Regional cooperation among SMEs is a prominent research topic, so far however there has not been any clear evidence with regard to benefits for the individual firm. Against this background, this research cluster examines different types of network relations of SMEs within their regional context and types of benefits they can generate from regional networks. The research focus is on the relation between an SME’s network and different types of benefits, such as competitiveness and innovativeness. Factors influencing regional network activities are also considered for the analysis and involve among others firm characteristics, attachment to the region, or network management.
For a pilot study, a large scale telephone survey among about 800 firms in the LEADER region Triestingtal (Lower Austria) has been conducted. From the results three groups of businesses emerge which focus their networking activities on different spatial scales: The first group represents businesses which are almost exclusively involved in networks within their own region. Firms belonging to the second group mostly have network relations on the federal state level. A third group comprises businesses which focus on the national and international level in their networking activities.
The majority of respondents are convinced of the relevance of regional networking for their own businesses which highlights the importance of this research cluster. About half of the respondents report a positive effect of regional networks on business success in general and the sales volume in particular. For the majority of respondents regional networking does not affect employment from within the region, competitiveness, innovativeness, access to public subsidies, internationalisation, and the costs of products and services.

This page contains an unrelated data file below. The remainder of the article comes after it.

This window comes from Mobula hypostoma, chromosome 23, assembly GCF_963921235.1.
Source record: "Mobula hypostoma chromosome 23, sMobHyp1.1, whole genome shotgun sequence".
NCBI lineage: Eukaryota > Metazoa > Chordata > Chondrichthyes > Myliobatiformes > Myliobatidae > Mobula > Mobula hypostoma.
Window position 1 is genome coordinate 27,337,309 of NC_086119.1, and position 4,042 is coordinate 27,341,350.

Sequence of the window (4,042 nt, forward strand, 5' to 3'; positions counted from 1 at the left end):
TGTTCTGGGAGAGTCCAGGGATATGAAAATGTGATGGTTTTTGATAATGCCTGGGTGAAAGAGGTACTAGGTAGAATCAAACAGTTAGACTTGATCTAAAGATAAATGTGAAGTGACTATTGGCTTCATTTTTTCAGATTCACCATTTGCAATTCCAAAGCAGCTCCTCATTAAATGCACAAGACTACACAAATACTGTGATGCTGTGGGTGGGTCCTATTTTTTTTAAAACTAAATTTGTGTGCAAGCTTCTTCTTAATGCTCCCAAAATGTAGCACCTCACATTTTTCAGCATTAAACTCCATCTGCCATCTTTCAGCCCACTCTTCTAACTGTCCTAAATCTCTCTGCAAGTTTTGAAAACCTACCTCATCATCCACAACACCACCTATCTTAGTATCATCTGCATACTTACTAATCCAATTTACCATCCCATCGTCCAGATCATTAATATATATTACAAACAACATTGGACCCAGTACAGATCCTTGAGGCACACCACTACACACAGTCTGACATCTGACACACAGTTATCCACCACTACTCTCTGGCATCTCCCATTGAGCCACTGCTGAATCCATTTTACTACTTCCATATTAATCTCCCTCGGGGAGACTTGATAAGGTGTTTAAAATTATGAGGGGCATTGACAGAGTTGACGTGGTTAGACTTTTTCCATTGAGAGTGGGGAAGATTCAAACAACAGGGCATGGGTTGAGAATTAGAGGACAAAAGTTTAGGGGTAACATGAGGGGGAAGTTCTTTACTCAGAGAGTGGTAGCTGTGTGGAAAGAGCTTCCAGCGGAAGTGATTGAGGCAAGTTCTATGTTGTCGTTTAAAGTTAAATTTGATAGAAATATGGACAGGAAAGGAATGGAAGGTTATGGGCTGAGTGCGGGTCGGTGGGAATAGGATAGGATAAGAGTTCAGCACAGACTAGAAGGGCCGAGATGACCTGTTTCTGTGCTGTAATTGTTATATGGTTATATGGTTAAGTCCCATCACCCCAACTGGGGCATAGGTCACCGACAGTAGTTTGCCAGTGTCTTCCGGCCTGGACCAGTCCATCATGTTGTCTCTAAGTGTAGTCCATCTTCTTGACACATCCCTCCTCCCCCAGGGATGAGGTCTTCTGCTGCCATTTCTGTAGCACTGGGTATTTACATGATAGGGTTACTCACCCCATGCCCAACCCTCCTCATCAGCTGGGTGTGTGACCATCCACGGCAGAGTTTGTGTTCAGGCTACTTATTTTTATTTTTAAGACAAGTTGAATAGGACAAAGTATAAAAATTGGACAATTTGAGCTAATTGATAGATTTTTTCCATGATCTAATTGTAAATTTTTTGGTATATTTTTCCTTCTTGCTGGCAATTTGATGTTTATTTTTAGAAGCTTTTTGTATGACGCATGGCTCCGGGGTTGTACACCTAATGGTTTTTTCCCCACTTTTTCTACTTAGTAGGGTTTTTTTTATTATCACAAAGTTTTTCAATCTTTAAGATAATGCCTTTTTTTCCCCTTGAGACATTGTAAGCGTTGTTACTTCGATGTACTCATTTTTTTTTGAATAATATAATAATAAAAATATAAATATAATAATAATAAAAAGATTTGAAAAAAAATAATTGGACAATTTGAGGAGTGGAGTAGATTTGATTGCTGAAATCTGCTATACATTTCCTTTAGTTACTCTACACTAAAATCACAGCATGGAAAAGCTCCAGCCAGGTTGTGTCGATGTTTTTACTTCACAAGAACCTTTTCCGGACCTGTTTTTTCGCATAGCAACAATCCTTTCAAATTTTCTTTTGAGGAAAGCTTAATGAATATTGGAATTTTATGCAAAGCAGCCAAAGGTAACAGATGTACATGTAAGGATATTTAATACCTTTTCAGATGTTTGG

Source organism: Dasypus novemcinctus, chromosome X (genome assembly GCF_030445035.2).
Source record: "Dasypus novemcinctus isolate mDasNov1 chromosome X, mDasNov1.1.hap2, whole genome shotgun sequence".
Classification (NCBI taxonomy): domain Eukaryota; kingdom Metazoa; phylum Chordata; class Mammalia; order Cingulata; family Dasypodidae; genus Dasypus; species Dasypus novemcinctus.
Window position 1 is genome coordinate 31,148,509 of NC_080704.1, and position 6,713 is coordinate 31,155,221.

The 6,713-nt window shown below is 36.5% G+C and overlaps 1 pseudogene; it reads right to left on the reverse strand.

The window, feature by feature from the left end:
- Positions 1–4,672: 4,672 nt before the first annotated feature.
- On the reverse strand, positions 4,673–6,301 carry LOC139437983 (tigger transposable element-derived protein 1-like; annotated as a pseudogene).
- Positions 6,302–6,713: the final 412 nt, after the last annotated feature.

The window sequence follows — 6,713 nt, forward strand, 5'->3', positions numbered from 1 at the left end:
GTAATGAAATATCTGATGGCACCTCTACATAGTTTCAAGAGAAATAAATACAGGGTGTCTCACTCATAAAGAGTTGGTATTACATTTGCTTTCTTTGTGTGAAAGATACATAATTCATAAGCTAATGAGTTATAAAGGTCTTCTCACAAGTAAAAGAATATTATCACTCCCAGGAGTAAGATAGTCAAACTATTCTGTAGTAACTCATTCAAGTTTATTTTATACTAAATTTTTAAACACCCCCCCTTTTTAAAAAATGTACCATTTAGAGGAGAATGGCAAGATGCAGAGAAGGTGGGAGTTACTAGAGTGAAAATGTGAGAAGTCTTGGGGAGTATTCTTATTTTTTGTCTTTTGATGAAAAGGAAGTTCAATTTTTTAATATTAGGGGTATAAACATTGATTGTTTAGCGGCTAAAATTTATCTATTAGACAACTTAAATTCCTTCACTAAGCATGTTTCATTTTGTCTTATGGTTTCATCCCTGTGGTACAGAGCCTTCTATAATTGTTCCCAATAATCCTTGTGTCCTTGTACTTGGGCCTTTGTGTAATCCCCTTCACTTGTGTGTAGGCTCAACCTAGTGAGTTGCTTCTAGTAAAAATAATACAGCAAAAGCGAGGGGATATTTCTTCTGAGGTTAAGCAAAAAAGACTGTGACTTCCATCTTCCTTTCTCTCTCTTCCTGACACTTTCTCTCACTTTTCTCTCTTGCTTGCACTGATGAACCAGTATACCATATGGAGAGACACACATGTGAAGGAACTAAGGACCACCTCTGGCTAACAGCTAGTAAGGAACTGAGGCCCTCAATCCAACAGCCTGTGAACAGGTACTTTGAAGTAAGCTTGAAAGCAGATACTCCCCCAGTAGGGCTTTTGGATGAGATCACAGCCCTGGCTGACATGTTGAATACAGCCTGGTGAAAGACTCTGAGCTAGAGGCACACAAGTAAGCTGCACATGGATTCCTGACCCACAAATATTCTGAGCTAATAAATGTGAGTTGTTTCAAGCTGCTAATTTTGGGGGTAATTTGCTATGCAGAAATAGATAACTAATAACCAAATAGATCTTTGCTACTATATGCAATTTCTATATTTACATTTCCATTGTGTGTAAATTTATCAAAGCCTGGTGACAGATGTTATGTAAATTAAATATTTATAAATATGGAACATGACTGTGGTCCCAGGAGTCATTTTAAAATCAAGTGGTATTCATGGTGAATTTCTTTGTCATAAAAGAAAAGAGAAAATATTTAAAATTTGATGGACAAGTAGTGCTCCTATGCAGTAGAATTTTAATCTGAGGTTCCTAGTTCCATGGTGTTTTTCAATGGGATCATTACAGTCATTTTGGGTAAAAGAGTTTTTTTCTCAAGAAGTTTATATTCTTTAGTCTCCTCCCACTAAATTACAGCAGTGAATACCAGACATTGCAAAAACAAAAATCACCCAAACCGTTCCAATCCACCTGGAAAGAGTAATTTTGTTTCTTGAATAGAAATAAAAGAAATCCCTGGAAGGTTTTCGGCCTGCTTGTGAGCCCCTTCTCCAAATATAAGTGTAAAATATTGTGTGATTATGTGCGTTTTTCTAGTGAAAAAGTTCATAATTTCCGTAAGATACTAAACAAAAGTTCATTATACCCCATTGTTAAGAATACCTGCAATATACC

In this study, respondents’ assessments of effects of regional networking have been contrasted with calculated correlations between network relations and indicators of business success. The study provides evidence for a positive correlation between regional supplier relations and relations to institutional actors on the regional level (such as government bodies) respectively, and business growth, as measured by employment growth.
Businesses which develop network relations mainly within their own region report an effect of regional networking on their business success in general. Thus, they give a positive assessment of the results of their networking activities. Nevertheless, the calculated correlations between network relations and different indicators for business success, found in the literature, cannot provide further evidence for the respondents’ assessments. This leads to the assumption that business success needs to be defined differently for the type of firms which focus on their own region when developing network relations. For them, long-term and sustainability-oriented determinants of business success, such as viability, could be more relevant than growth oriented indicators.
Further research thus will focus on the effects of regional networks, particularly in order to define the relevant determinants of business success. Furthermore, analyses of network relations in regions showing structural differences – with regard to dominant business sectors, business size, and growth performance – will be contrasted.
- Lang, R., Riedler, C. (2013). Erfolgsfaktor Region – Pilotprojekt Triestingtal, RiCC – research report 2013/1, Wien: RiCC – Research Institute for Co-operation and Co-operatives. http://www.wu.ac.at/ricc/forschung/results/researchreports/researchreport2013_1